Three labour leaders sat down with Icelandic public broadcasting to discuss their aims, and what step they are willing to take to achieve them. While they would like to raise the minimum wage, Icelandic employers have pushed back against the idea, prompting these labour leaders to explore their options.
Kveikur, an investigative news programme on Icelandic public broadcasting, met with Sólveig Anna Jónsdóttir, the chair of the labour union Efling; Ragnar Þór Ingólfsson, the chair of the labour union VR; and Drífa Snædal, the president of the Confederation of Icelandic Labour Unions.
All three of these labour leaders represent a new wave in Iceland’s labour movement, focussing on more radical advancements for Iceland’s working class than previous union leadership. Iceland has no minimum wage laws; rather, individual unions negotiate for what the minimum wage will be for their respective trades. As Efling and VR both comprise the majority of workers in Iceland together, unity in their demands would have dramatic effects for most working people in Iceland, and they would like to see the minimum wage raised by about 40%, to 425,000 ISK per month before taxes.
While many Icelandic employers have expressed strong reservations against raising the wages of the lowest paid workers in the country, Ragnar told Kveikur that the demand is simply to meet the cost of living.
“What does it cost to live in Iceland?,” he asked rhetorically. “What does it cost to live with dignity on a day-worker salary? And when we calculate the costs, we have to account for the cost of housing as well. And that’s the amount, 425,000, that it costs to live.”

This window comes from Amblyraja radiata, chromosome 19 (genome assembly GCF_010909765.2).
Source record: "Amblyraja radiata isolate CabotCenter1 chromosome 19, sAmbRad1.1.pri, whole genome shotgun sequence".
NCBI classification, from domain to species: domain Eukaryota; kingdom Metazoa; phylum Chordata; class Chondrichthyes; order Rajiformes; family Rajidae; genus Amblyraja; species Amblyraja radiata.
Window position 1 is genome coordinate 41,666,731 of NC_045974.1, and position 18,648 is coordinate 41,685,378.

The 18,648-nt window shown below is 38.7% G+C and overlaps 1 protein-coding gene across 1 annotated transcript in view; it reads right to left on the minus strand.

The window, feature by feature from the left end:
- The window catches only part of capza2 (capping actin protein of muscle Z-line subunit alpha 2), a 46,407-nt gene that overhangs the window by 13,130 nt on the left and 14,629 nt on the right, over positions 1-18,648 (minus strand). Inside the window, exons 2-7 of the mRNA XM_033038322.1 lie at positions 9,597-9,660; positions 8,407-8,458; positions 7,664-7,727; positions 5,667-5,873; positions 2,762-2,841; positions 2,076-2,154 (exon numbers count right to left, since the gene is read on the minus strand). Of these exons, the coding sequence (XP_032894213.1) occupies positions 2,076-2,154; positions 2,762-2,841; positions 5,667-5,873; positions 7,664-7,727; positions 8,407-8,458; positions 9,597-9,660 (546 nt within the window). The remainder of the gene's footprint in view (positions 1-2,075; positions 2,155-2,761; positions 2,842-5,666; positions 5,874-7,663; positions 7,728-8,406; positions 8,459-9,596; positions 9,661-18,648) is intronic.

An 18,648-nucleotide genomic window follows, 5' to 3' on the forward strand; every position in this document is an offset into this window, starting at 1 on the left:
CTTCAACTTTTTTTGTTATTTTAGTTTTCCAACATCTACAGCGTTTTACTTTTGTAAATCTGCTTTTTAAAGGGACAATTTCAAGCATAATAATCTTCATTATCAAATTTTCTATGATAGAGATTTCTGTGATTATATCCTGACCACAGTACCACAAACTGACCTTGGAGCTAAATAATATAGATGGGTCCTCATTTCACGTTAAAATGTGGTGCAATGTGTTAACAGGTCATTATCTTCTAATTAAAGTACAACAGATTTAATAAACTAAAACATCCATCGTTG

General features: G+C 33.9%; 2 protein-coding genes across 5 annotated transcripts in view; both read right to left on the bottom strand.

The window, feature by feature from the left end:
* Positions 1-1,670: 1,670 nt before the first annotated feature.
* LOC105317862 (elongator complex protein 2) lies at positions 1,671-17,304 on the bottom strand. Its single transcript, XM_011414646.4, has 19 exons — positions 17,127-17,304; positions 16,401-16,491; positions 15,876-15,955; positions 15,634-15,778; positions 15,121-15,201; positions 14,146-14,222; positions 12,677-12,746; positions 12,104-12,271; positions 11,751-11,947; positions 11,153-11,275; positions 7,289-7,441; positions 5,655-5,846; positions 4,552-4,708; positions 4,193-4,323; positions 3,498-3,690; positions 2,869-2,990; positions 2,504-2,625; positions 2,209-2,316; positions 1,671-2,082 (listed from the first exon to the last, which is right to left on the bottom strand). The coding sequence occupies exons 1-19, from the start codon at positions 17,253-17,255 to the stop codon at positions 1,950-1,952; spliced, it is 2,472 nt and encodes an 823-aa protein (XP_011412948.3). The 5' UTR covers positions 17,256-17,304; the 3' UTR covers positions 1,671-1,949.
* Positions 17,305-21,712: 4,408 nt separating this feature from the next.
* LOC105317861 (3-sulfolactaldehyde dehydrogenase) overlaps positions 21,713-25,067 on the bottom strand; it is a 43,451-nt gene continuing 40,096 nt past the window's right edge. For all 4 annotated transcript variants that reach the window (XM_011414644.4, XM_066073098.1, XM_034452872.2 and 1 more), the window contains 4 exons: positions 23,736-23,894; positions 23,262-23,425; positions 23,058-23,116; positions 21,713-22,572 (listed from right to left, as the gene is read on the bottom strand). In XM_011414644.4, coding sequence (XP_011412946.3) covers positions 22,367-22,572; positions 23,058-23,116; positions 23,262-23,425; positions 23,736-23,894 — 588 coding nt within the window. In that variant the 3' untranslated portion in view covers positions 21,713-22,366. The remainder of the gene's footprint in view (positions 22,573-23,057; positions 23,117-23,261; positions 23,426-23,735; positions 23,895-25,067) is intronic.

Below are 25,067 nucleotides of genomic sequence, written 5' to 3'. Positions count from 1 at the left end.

They believe that they are up against powerful special interests, who would like to keep the salaries of Iceland’s lowest paid workers down, while executives have freely awarded themselves generous bonuses.
“It is in itself impossible to understand that we have to respond to some of the rhetoric that has been going on over the past months and year, in relation to the demands that we have,” Ragnar said. “And it is very clear, to my mind, that we are in a kind of war, that the labour movement is in,” with Sólveig adding, “Class war!”
“A class war, you could call it that,” Ragnar agreed. “With certain special interests in this country.”
Drífa said that she believes the upcoming collective bargaining negotiations will be difficult at best without the intervention of the Icelandic government, emphasising that “these demands that merchants and labourers have put forward, they demand that people can live on their salaries. And it is naturally a rather pointless labour movement that does not make such a demand.”
Housing plays a big role in these negotiations. As Ragnar pointed out, the current minimum wage of 300,000 ISK comes to about 248,000 ISK after taxes. At the same time, the average two-bedroom apartment rents for 250,000 ISK.
Sólveig believes that the income inequality in Iceland is both severe and obvious, saying, “I think a person would have to be in some kind of denial of reality if they don’t want to confront the fact that in Iceland there is a great deal of class difference.”
In addition to the possibility of going on strike if these demands are not met, other measures can also be taken. For example, labour unions are also involved in pension funds, and could exercise considerable leverage through them.
Collective bargaining negotiations will be coming up after the new year. As it stands now, it appears highly likely that Iceland’s labour movement and business leaders will be in for a hard road ahead, with or without the involvement of the Icelandic government.
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